Integrating the Department of Defense Supply Chain: Techincial Report

By Eric Peltz; Marc Robbins | Go to book overview

CHAPTER SEVEN
Scheduled Trucks—Apply a Systems View for Shipment
Consolidation

In the mid-1990s, in collaboration with the Army as part of its Velocity Management initiative, DLA instituted scheduled trucks from its SDPs to major Army installations. These allowed full-truck-load-like rates with express-delivery-like service. Prior to scheduled trucks, shipments from an SDP to an installation were shipped by different modes, depending on the priority. By consolidating shipments for an installation across all priorities on a periodic basis, a lower shipping rate could be achieved for all shipments, even low-priority shipments.1 Additionally, within an installation, a truck can stop at supply activities in a standard order at scheduled times, enabling improved receipting times and productivity, which is also aided by one delivery per day rather than multiple deliveries from different transportation modes. The greater the volume that can be consolidated, the lower the average shipping cost per pound and the more frequent the trucks, leading to faster delivery times. Thus, scheduled trucks work best when the facing fill—the percentage of shipments from the designated first source of materiel for a customer—from the supporting SDP for a truck’s customer set is high and as much of the material sent to an installation as possible is sent via the truck. Through the Strategic Distribution Management Initiative and continuing efforts by DLA Distribution, the scheduled truck network was expanded to cover most large installations in CONUS.

To demonstrate this benefit, Figure 7.1 shows the requisition wait time (RWT) in days and shipping cost per pound for different shipping modes from DLA DCs to customers in CONUS in FY 2011. Each column shows the RWT, with the lower black portion of the columns showing the median time, the middle yellow portion of the columns showing the 75th percentile time, the upper grey portion of the columns showing the 95th percentile time, and the red squares indicating the mean times. The blue triangles indicate the cost per pound using the right y-axis scale. Unless there is a single very large order, which can fill a full truck, shipments are sent via five primary modes. Low-priority shipments are shipped via small package surface carriers or via LTL, depending upon the size. Both have much longer RWTs than scheduled trucks with LTL being a little more expensive and small package shipments much more so. High-priority shipments are shipped via overnight express air service, such as FedEx or UPS, or commercial air freight, depending upon the size and weight. Overnight air times are similar to scheduled truck times but are close to an order of magnitude greater in cost, with commercial air freight being a little slower and also much more expensive. These comparisons are to the average scheduled truck cost and performance, although execution quality and the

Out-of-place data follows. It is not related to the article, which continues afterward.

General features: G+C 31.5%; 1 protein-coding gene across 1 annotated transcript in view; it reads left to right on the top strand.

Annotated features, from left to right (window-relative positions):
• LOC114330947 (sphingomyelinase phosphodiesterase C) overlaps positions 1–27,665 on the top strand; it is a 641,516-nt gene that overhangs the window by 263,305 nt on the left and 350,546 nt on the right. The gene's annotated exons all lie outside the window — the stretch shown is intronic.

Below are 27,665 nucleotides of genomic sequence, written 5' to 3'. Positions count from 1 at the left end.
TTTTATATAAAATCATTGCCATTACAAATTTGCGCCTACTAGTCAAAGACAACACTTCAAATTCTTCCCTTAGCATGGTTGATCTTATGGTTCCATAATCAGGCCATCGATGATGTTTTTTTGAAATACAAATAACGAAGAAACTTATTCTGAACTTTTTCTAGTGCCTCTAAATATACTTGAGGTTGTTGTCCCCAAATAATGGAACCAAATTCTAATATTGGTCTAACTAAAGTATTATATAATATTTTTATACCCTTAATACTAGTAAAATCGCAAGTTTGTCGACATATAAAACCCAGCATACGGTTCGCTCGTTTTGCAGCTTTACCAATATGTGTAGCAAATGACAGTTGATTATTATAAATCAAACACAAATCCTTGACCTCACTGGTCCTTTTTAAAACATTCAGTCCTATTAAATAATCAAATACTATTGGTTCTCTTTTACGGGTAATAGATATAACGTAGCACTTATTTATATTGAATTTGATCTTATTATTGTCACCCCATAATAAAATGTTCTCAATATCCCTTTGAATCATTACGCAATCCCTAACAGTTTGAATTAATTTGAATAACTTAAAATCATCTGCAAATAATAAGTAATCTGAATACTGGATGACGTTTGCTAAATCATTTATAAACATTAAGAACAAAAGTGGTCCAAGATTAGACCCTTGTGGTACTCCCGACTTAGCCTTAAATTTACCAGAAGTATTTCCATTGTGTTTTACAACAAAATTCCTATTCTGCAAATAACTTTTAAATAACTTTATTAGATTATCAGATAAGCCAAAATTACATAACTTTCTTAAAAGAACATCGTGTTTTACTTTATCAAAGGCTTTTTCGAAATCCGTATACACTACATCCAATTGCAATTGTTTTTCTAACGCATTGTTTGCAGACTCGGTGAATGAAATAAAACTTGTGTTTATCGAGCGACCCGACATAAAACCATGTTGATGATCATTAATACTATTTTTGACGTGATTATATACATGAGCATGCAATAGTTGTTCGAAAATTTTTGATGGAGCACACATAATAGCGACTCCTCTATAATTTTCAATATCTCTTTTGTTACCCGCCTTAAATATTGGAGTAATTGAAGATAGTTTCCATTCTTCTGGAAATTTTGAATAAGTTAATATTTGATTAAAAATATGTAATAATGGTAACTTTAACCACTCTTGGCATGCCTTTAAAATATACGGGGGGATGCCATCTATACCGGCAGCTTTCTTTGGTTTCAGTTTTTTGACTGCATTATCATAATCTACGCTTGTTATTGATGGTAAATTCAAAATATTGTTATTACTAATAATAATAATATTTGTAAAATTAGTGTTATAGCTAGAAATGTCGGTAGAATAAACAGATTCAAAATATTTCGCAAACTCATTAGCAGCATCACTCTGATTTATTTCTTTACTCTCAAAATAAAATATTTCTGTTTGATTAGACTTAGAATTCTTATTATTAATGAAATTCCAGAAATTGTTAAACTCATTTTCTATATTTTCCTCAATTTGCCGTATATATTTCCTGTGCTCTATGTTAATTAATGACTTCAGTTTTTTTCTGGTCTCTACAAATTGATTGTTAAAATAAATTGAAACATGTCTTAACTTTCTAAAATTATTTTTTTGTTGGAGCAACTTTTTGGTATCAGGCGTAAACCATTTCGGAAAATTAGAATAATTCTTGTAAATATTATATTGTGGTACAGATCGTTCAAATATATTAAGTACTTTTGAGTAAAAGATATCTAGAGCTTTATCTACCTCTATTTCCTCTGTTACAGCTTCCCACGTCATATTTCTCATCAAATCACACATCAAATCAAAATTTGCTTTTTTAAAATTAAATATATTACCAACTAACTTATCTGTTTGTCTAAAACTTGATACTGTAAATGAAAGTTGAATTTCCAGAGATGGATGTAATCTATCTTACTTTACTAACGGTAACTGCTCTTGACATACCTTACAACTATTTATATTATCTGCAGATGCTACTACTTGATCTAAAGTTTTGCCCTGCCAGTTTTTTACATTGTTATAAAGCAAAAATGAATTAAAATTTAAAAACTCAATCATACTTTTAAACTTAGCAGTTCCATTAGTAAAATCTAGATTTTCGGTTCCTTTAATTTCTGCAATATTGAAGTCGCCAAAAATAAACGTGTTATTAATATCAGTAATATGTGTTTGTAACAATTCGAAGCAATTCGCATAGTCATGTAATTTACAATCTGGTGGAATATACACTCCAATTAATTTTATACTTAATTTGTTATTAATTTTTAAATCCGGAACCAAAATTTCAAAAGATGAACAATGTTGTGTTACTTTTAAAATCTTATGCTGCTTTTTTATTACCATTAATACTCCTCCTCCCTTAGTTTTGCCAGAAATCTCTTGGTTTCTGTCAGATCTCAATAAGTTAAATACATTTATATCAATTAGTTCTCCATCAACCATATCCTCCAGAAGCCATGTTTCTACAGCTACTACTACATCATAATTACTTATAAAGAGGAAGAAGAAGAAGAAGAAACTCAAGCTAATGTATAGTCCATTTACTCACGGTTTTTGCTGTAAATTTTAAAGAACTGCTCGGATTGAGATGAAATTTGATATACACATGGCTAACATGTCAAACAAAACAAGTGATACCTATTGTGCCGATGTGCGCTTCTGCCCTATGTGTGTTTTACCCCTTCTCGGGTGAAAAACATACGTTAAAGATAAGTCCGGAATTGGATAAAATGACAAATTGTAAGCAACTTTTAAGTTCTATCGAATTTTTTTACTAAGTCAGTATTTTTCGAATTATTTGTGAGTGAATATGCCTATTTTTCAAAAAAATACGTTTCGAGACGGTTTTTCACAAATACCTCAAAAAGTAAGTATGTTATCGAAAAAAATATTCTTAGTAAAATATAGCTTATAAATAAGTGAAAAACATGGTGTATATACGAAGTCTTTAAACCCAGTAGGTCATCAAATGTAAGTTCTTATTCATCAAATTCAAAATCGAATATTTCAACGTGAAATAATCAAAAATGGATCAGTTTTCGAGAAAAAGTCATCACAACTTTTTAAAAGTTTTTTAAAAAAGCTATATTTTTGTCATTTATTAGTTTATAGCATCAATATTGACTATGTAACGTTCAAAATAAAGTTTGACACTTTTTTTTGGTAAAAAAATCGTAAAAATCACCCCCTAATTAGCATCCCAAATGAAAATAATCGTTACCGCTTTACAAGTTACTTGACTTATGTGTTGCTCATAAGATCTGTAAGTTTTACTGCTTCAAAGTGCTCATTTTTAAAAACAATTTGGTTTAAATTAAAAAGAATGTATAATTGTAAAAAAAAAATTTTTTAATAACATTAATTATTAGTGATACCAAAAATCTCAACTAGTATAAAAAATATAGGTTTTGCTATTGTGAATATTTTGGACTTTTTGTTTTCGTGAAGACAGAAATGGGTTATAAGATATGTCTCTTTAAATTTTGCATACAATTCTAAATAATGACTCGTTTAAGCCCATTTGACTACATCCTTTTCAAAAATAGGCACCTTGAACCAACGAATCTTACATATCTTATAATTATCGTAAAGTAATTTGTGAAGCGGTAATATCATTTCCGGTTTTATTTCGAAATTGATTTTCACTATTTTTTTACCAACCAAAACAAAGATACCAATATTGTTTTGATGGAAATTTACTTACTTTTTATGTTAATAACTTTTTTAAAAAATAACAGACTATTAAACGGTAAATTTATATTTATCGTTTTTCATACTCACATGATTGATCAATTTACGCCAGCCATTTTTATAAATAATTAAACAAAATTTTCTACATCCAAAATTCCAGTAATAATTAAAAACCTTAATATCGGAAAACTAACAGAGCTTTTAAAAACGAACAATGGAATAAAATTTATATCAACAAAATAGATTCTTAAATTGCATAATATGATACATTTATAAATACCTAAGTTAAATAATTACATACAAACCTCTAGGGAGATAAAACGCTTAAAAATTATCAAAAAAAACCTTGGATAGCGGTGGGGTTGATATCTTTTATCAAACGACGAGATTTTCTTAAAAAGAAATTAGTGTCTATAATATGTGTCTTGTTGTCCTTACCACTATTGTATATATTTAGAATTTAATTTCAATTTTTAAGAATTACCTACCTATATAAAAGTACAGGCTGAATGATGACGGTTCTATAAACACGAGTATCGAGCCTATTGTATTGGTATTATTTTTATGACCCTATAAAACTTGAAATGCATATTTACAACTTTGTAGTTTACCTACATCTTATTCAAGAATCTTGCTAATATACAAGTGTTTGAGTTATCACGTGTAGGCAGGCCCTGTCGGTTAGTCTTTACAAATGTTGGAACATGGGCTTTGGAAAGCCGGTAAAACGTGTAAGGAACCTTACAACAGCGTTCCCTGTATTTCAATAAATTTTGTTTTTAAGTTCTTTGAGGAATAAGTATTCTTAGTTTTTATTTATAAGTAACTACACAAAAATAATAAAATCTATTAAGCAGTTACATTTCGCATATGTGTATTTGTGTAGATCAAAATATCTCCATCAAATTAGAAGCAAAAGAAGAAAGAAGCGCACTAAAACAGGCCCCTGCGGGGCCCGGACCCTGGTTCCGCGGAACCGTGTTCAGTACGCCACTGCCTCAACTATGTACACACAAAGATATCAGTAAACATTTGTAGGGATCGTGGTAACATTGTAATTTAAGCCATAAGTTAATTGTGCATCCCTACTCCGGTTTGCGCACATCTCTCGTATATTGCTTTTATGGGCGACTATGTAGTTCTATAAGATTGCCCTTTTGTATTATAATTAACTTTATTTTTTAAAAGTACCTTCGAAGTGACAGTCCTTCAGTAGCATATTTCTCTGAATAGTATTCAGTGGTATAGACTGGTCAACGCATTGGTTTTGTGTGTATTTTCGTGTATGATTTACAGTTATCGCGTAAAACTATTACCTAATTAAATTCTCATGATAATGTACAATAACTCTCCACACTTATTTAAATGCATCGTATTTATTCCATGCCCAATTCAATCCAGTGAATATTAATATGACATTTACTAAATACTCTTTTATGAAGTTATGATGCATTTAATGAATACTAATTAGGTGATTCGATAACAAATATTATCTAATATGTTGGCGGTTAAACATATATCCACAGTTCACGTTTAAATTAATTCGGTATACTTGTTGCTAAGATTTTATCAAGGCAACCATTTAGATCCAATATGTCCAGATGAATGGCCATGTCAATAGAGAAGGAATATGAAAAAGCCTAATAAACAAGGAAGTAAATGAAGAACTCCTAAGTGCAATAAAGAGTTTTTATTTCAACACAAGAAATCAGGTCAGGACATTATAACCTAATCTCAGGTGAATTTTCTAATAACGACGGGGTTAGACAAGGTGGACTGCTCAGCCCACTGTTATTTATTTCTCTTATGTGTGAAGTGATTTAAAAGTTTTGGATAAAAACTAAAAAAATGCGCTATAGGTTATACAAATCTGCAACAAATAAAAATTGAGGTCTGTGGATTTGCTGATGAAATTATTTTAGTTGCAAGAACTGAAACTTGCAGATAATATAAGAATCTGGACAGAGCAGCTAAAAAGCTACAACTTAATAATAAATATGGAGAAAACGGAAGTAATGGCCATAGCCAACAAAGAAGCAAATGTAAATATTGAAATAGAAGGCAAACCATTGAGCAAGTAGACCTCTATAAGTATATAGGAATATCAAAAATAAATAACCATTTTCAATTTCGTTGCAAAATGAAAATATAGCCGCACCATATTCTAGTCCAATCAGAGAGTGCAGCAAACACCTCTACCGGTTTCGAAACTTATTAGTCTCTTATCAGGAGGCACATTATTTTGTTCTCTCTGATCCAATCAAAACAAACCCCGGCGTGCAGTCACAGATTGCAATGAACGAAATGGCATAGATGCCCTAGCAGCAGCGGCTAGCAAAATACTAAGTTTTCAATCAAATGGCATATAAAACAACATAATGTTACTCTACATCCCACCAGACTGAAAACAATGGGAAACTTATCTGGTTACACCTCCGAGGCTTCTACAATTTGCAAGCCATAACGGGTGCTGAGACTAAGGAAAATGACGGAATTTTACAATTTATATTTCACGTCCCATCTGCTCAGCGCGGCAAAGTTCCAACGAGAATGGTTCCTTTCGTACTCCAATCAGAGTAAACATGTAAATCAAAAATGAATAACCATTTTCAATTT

1 Mark Y. D. Wang, Accelerated Logistics: Streamlining the Army’s Supply Chain, Santa Monica, Calif.: RAND Corporation, MR-1140-A, 2000.

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